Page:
The benefits from International trade far outweigh any feasible economic forecast that can be achieved through Protectionism. Although there are pros and cons to both, there is no denying that globalization has had the largest influence on global technological innovation, and without global trade, we would fail to make the necessary advancements needed to sustain our species.

Supporters of globalization argue that it has the potential to make this world a better place to live in and solve some of the deep-seated problems like unemployment and poverty.

Free trade is supposed to reduce barriers such as tariffs, value added taxes, subsidies, and other barriers between nations. This is not true. There are still many barriers to free trade. The Washington Post story says “the problem is that the big G20 countries added more than 1,200 restrictive export and import since 2008. the proponents say globalization represents free trade which promotes global economic growth; creates jobs, makes companies more competitive, and lowers prices for consumers.

Furthermore, the sharing of technology with developing nations will help them progress. True for small countries but stealing our technologies and IP have become a big problem with our larger competitors like China.

In the case for protectionism, if a country is trying to grow strong in a new industry, tariffs will protect it from foreign competitors. That gives the new industry’s companies time to develop their own competitive advantages. However, domestic industries and markets can only grow so much until they must embark on global trade, otherwise, they won’t be able to meet growing supply and demand.

Protectionism does temporarily create jobs for domestic workers. The protection of tariffs, quotas or subsidies allows domestic companies to hire locally, but again, if a company in a protectionist state wants to expand, they won’t be able to.

In the long term, trade protectionism weakens the industry. Without competition, companies within the industry have no need to innovate. Eventually, the domestic product will decline in quality. It will be lower quality and more expensive than what foreign competitors produce.

Job outsourcing is a result of declining U.S. Competitiveness. Competition has declined from decades of the United States not investing in education. This is particularly true for high-tech, engineering, and science.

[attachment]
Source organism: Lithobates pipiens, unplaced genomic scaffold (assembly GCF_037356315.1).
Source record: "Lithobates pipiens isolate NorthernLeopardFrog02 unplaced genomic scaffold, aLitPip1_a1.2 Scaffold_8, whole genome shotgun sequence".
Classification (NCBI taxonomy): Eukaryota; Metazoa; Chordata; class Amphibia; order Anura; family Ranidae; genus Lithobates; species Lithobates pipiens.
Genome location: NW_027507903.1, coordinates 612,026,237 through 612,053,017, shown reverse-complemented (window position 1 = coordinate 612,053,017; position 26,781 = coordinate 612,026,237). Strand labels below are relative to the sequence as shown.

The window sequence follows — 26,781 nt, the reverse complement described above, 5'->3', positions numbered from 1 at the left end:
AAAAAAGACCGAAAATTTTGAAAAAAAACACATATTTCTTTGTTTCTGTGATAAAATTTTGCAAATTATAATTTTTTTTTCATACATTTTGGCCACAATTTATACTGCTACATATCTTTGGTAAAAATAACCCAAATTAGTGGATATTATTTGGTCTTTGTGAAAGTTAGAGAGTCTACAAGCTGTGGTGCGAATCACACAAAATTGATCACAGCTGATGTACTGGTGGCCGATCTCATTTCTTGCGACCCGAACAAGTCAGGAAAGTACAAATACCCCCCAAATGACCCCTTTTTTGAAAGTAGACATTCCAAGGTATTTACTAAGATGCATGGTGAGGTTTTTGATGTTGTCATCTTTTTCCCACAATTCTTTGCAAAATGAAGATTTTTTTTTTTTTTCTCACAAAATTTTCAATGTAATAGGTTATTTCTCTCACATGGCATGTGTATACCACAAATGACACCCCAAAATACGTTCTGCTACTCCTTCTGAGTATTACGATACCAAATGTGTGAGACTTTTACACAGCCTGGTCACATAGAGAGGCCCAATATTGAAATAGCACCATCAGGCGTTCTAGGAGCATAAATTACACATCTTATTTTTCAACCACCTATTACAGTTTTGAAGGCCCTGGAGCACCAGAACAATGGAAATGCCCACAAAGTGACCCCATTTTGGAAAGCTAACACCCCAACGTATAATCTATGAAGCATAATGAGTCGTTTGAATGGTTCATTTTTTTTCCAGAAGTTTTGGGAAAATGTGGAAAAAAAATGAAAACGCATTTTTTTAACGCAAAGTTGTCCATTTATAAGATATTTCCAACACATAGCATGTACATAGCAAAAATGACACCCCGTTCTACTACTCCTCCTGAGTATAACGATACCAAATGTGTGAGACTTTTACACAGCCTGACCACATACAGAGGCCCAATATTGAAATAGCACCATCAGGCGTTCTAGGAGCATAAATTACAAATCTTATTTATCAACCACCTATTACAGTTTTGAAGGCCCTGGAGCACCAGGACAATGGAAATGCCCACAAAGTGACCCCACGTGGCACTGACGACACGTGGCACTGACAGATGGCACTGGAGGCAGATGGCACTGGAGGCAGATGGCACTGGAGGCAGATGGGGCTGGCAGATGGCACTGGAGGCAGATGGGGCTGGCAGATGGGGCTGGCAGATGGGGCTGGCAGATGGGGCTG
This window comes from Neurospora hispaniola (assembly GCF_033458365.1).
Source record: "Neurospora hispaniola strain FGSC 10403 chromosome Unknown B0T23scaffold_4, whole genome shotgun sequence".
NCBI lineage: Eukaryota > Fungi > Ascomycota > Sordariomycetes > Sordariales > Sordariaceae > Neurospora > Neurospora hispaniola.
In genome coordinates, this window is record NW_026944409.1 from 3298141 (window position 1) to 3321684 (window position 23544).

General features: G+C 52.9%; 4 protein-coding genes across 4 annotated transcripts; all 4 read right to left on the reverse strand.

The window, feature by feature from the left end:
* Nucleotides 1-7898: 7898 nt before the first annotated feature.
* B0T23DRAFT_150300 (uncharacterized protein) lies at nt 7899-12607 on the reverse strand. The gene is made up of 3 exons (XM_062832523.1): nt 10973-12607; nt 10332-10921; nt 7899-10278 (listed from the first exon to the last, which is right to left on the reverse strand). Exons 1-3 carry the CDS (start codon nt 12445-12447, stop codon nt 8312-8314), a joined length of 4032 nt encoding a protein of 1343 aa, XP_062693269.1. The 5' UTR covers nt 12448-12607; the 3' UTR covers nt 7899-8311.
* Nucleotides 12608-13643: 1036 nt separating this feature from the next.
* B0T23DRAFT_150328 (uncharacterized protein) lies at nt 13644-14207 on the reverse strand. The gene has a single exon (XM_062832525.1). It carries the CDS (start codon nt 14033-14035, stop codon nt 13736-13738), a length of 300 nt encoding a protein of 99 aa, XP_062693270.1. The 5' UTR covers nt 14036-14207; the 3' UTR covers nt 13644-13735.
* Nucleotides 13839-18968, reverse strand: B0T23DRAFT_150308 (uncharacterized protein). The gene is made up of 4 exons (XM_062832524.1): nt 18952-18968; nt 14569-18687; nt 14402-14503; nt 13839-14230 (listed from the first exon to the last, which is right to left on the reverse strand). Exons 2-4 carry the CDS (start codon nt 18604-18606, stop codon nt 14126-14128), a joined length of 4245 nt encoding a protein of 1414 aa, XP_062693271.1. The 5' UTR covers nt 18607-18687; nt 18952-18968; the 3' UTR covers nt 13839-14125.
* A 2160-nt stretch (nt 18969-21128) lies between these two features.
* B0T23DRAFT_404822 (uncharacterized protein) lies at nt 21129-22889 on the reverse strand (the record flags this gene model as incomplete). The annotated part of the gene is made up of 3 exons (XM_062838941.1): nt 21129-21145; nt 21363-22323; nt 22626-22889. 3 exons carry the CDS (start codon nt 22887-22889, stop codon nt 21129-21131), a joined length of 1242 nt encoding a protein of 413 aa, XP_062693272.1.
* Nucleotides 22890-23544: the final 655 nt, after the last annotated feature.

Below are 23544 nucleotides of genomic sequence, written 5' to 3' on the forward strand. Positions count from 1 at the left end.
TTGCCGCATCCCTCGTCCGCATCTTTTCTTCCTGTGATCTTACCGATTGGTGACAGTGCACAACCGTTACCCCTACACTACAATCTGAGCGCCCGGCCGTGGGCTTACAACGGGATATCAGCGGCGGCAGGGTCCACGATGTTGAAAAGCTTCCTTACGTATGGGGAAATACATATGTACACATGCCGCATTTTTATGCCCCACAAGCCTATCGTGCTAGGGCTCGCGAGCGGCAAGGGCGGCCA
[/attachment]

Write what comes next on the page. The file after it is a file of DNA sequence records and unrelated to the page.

Increased trade opens new markets for businesses to sell their products. The Peterson Institute for International Economics estimates that ending all trade barriers would increase U.S. income by $500 billion.


Increasing U.S. protectionism will further slow economic growth. It would cause more layoffs, not fewer. If the United States closes its borders, other countries will do the same. This could cause layoffs among the 12 million U.S. workers who owe their jobs to exports.

Although certain policies in the US are pointing to more of a protectionist future, there will always remain an element of global trade within their economic arsenal because of the concept of comparative advantages. The US has withdrawn from the TPP, is looking to withdraw from NAFTA, while aims to increase import tariffs and focus more on service and manufacturing industries for their long-term economic development plan.

This can most definitely work in favor for the US, but it’s not hard to see that the more the United States withdraws from the Global economy, the more room emerging economies have to work with. This will indeed, be very beneficial for those living in developing nations, as outsourcing of US products will shift away from China and closer to other Asian or possibly even Latin America and African countries in the future because they pose no significant threat to US economic stability.

Developed country or developing country – both can implement protectionist policies to some degree of success – but without engaging in global trade to capitalize on their comparative advantage in the world market, capacities for growth are severely limited.

How do you think Donald Trump’s conservative economic approach will weigh out for the United States? Let us know in the comment section below.

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  1. “Duping” Europe, American style
    The Ukrainian crisis has been primarily created by the Americans, to weaken the European economy in order to prop their own, battered by crisis and wars. Have no illusions, US and EU are not friend but companions. They have different economic objectives that make them strong competitors. It needs to be understood that EU has been created as leverage to America’s global expansion. New sanctions and potential end to Russia’s natural gas supplies to Europe will lead to a decline in EU economy by upto 30%. Such situation would be highly beneficial for US businesses since they would be able to step into the newly vacant markets. The Americans would try to fulfill Europe’s demand for gas and petrol by selling their own or re-exporting from Middle East. Naturally, at prices higher than those for Russian substitutes. This would be a great boost to the American economy. The higher prices for fuel will increase production costs of European goods making them less competitive than American, which will further prop up US economy.
    Serguei Semine, PhD

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